The circle tour continues south of Vicksburg. Proceed south on U.S. 61 to the Mississippi River bridges. Historical markers and cannon emplacements indicate other Confederate water batteries. South Fort was built to oppose Federal forces reentering the Mississippi if “Grant’s Canal” had been successful in bypassing upriver batteries. An optional trip across the Mississippi on Interstate 20 leads to the Louisiana sites of Grant’s Canal, a part of Vicksburg NMP off exit 186 at Delta, and Winter Quarters State Historic Site (U.S. Highway 65 exit; go 26 miles south and then east on Louisiana Route 4 to Newellton; continue east on Louisiana Route 608). This park contains an 1850 plantation house used as a headquarters by Grant as his infantry arrived at Hard Times, La., in preparation for crossing the river. A number of other antebellum plantation houses are on the route as well.

Back on the Mississippi side, continue south on U.S. 61. Ten miles south of Vicksburg, a historical marker indicates Brierfield, where Jefferson Davis and his brother Joseph maintained a plantation on Davis Island in the Mississippi. The island is privately owned and inaccessible; the plantation has been destroyed over the years. Continue south to the turnoff for Grand Gulf, Miss. Route 462, and go west to the river. Grand Gulf was the place where Grant hoped to ferry the first of his forces, McClernand’s corps, across the river from Hard Times. But the Rebels had constructed two forts there, and a force under a capable Southern commander, Brig. Gen. John S. Bowen, was rushed to the scene. On April 29, Porter’s gunboats engaged the forts, but Fort Cobun on the river’s edge was judged to be too strong, and Grant was forced to look farther south.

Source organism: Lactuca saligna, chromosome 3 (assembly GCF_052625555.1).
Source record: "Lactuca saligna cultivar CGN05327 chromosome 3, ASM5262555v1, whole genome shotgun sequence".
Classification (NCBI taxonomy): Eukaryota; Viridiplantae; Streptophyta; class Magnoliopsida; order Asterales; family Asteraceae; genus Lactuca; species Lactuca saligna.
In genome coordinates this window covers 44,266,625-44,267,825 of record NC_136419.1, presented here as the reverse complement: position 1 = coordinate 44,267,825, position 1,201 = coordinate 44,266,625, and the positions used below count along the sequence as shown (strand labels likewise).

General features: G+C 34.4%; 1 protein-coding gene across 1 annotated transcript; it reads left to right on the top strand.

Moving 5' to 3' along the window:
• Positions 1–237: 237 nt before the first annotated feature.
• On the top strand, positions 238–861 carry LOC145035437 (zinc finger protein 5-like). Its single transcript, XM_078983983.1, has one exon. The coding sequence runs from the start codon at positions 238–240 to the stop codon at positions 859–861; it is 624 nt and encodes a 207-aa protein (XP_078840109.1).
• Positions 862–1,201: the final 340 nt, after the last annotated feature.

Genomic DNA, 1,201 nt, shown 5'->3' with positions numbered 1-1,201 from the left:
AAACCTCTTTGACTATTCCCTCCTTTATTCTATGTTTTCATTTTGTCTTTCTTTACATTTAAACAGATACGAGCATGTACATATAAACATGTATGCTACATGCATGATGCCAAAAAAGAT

Grand Gulf Military Monument is a state park that covers 400 acres and includes trails, a picnic area and RV campsites. There are remains of Forts Cobun and Wade, an excellent Civil War museum, period vehicles and remnants of the town that was hard-hit by disease and flooding before the war. Contact information on Grand Gulf and other sites mentioned is listed on P. 59. From Grand Gulf return east on Mississippi 462, south on U.S. 61 to Port Gibson, through town, then west on Mississippi Route 552 to the historical marker for Bruinsburg. An informant told the Federals of a good road from this point to the interior. Grant’s lead infantry began to land here on April 30, and during the next 24 hours one of the largest amphibious operations prior to D-Day was staged unopposed on the banks of the Mississippi.